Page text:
We are missing out on land – our fences are out of whack!

27 01 2012

We have received our title re-establishment survey and it seems the fences are out of whack – they are not on the boundary of the title.  As a result we are missing out on some land. As you can see from the image, the dark black line is the land title boundaries and the dashed red line is where the fence is currently placed (not to scale).

Title re-establishment survey

The back fence is about 21cm at one end and 18cm at the other end short of the boundary.  This may not sound like a lot, but spread over the entire length of the back fence of 16.29m this is about 2.93m2 of land we are missing out on (0.18m x 16.29m = 2.93 m2). This equivalent to a small room and equates to $’000s worth of land!!!!!

No wonder builders do a title re-establishment survey to ensure they build the house on the correct side of the property – you don’t want to build on your neighbour’s property.  This is especially true for the side boundaries where some houses have the garage wall very close to the title boundaries (you are talking centimeters).

The side fences are also out of whack, but only slightly.  The side fences are in bad condition and we will definitely get them replaced and ensure they are put in the right spot. But the back fence is not that old so it’s probably not worth the expense to move it at this stage – we will get it put in the right spot next time we need to replace them.

Sometimes it pays to get a Title Re-establishment survey done to ensure the fence is erected at the correct location.





Finally a Nolan display home with Plantation facade to visit

22 01 2012

Metricon Nolan 50 with Plantation Facade

Today we took a drive out to Greenvale to visit the new Metricon display centre at the Greenvale Providence Estate on Dellamore Boulevard.  This display was only recently opened (after Christmas) and has the Nolan 50 with the Plantation facade.  It is one of the rare displays with a double story house with a Plantation facade so it was only natural for us to take an interest in visiting the display.

We were really excited to visit this display as it is the first plantation facade of this style that we have been through. It gave us a chance to get a feel for what the views would be like with the pillars at the front.  We also enjoyed sitting on the balcony imagining what it would be like to sit out on our balcony relaxing in a comfy chair.  It also had the larger outdoor room which helped us confirm that we didn’t want to just settle with the standard outdoor room size.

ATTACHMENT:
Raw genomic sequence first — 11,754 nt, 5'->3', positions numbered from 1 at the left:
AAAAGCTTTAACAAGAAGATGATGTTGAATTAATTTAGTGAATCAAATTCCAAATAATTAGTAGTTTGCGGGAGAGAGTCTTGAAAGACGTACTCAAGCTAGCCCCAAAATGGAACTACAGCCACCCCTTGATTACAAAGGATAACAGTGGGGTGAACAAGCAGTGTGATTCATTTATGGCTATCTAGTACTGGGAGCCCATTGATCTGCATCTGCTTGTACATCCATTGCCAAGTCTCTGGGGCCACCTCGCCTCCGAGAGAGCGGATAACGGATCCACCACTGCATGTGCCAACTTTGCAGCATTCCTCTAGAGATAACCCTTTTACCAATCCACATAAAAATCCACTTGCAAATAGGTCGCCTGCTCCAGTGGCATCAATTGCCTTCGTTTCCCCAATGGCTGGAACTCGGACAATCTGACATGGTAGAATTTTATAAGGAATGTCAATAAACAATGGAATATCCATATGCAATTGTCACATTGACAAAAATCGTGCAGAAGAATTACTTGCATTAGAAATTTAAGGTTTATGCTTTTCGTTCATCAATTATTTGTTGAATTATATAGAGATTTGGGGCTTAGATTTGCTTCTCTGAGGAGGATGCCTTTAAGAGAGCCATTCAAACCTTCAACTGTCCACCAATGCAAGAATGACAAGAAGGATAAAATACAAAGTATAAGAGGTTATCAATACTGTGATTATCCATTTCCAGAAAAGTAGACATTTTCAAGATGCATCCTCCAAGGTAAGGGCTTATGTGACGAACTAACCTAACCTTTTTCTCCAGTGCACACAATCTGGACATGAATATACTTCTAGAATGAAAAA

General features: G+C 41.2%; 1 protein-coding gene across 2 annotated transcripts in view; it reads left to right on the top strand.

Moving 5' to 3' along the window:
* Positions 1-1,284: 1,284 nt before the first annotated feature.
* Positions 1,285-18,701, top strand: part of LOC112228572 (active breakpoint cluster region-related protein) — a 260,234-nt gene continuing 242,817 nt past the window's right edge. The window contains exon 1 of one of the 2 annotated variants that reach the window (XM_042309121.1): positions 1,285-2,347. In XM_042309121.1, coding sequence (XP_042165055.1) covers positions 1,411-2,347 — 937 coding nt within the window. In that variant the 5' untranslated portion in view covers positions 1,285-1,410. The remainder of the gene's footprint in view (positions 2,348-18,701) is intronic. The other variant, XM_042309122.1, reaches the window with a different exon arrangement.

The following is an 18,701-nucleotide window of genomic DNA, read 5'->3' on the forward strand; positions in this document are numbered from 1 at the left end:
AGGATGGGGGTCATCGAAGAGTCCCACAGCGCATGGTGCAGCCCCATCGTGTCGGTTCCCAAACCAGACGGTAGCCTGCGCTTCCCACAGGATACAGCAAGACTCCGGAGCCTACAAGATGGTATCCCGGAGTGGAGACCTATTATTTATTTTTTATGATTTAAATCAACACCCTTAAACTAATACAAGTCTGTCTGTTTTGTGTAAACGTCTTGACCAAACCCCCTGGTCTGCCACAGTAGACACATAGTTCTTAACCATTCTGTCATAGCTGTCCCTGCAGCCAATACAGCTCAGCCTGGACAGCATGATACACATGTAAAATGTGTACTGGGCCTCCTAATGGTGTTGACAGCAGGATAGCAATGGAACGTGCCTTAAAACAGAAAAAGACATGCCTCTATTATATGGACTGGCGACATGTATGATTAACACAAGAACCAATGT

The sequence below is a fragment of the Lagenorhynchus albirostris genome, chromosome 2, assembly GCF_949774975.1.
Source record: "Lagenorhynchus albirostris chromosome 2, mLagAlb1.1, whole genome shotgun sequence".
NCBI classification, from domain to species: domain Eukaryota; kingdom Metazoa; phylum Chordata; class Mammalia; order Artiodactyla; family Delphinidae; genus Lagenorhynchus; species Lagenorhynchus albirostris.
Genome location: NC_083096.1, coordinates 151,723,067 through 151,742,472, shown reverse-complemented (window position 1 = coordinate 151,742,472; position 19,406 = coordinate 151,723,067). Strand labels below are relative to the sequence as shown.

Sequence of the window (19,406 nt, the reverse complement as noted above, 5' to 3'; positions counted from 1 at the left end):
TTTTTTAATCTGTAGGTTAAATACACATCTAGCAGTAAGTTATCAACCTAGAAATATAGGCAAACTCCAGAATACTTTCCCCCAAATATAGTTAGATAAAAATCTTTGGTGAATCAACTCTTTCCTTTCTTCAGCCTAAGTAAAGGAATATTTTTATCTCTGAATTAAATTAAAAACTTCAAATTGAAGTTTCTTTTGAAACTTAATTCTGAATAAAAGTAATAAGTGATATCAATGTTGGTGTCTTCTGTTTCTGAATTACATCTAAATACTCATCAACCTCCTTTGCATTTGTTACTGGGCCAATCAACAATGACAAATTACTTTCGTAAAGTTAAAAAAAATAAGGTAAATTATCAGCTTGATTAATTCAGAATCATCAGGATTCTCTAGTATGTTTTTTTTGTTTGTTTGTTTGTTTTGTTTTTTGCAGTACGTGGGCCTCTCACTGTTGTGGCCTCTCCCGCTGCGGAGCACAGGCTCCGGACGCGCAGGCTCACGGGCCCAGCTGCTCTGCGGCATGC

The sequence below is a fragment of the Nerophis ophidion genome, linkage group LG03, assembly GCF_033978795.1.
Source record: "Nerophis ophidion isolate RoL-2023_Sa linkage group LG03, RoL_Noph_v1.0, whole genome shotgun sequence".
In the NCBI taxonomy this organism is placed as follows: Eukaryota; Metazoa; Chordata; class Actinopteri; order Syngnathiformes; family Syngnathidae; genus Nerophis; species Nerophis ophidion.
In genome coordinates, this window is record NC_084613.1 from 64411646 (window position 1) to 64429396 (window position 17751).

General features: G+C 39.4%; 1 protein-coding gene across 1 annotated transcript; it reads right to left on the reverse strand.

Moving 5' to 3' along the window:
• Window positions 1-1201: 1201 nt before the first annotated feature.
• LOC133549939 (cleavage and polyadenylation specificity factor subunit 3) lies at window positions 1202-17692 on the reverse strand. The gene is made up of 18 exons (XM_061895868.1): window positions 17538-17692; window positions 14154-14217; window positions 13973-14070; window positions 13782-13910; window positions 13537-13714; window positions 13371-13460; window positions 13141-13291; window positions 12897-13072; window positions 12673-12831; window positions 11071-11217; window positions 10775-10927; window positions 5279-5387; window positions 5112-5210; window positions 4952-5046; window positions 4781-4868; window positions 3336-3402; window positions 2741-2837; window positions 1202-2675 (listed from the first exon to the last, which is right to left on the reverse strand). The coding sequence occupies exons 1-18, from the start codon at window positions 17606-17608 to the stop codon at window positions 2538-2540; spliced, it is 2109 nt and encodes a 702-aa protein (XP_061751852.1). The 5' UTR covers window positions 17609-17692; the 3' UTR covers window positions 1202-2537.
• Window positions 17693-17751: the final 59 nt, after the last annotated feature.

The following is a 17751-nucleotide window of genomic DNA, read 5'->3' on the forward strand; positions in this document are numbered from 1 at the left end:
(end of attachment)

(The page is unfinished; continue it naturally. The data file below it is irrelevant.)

Bedroom with highlight window

 

On our preliminary plans that we received earlier in the week we noticed that many of the upstairs windows had obscure glass to meet overlooking regulations. This means that the windows will be translucent or opaque and as a result when looking out of the windows we will not have a clear view.  Obscure windows are common for bathroom windows so you get privacy and a solution to meeting building regulations regarding windows overlooking neighbour’s habitable windows (again for privacy). We are not happy with having obscure glass for our windows. We want to be able to look out the windows and at least see the colour of the sky. While we were at the display home today we paid particular attention to the layout of the windows and noticed that none of the rooms upstairs had obscure glass windows.  What they had instead were highlight windows which are higher off the ground and more importantly have clear glass. This solves the overlooking problem while still allowing you to see outside.

Visiting the display home has given us some good ideas. We are going to work with Metricon to re-position some of the windows and implement highlight windows so that we can avoid obscure glass other than in the bathrooms.  Plus we really like the look of the windows too.

C&K





An unwanted setback today

20 01 2012

Today we received a call from our CSC at Metricon to inform us about some asbestos found on our block when the construction manager inspected the site earlier in the week.  Metricon will not start any work unless the site is clear of asbestos – and we would not expect them to.  It seems our demolisher Amor and Moe from VicWide Demolition didn’t finish the job properly by cleaning up and decontaminating the site.  We have  previously asked VicWide Demolition to produce an asbestos clearance certificate, but they have not provided one as yet.

After reading a few blogs, it seems finding asbestos residual after demolition may not be that uncommon – from Cam & Kirsten’s Blog:

The other issue that we have been dealing with this week was post-demolition asbestos residue. All homes built about the time our original old house was, have asbestos in one form or another. We had asbestos removal done prior to demolition but some more residue was spotted along the fence boundaries by out site supervisor last week and we needed that cleaned up before Metricon will send anyone to site start, and that’s fair enough. Jim the demolisher was onto it quickly and to cut a long story short, we have had another site clean and Metricon is now in possession of another independent asbestos clearance certificate.

We are waiting for Metricon to provide more specific details about what they found.  Our next task is to get an asbestos removalist to decontaminate the site and provide an asbestos clearance certificate.  Hopefully, we will get this resolved quickly.